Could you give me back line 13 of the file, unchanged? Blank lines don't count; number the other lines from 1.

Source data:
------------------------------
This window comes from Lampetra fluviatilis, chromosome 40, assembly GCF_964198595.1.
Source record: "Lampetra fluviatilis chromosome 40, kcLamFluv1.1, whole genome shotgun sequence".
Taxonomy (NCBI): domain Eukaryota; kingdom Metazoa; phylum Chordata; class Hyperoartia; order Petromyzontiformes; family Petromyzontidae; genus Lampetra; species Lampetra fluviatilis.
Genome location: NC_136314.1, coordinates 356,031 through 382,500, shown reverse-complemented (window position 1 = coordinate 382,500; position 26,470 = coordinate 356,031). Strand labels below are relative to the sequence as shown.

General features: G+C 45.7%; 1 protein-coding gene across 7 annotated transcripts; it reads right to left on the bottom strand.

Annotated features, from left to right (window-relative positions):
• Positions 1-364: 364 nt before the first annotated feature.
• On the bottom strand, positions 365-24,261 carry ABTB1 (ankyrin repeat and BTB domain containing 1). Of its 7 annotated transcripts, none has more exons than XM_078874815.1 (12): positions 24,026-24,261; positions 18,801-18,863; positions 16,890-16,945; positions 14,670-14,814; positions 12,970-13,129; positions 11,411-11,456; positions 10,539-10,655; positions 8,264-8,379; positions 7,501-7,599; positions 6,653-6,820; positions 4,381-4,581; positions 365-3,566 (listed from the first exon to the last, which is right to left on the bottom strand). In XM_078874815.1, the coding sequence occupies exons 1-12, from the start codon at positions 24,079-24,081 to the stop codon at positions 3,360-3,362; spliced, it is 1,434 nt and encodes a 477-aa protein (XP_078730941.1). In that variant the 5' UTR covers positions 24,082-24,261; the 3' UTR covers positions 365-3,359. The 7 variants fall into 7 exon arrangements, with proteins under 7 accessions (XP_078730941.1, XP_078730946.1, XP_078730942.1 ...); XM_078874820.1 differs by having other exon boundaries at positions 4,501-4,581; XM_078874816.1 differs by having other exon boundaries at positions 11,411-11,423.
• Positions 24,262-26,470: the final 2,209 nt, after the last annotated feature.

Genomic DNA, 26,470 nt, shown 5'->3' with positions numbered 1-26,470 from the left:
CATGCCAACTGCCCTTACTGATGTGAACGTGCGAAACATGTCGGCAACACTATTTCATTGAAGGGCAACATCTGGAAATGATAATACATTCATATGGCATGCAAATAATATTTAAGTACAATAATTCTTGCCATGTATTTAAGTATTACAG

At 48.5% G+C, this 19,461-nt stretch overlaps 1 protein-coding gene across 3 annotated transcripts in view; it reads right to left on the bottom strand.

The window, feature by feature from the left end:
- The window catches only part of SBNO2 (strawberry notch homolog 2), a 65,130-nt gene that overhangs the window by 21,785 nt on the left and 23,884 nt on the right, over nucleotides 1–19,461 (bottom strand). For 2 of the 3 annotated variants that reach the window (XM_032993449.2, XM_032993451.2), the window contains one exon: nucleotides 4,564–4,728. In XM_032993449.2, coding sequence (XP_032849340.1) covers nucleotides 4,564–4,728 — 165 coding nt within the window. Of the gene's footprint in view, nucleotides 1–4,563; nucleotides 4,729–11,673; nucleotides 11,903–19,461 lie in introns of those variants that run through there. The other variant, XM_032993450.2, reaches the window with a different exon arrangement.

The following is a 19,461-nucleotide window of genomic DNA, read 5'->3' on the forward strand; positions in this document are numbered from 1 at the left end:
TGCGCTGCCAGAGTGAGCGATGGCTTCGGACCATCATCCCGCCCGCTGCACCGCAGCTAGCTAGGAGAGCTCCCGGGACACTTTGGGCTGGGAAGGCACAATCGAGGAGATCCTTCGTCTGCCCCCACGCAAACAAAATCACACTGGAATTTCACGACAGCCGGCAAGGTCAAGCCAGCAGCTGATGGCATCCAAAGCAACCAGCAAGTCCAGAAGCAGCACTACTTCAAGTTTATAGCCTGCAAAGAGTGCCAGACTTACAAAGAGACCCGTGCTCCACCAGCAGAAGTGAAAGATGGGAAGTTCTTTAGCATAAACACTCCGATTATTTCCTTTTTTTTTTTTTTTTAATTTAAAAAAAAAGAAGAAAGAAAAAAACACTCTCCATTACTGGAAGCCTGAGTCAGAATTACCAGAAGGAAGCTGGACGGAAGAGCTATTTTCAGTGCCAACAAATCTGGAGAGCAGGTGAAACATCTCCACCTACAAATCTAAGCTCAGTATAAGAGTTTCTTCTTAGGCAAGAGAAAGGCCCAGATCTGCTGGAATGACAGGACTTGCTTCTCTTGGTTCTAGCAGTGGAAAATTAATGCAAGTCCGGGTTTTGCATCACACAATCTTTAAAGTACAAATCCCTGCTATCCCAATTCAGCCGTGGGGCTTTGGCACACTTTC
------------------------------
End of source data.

The window, feature by feature from the left end: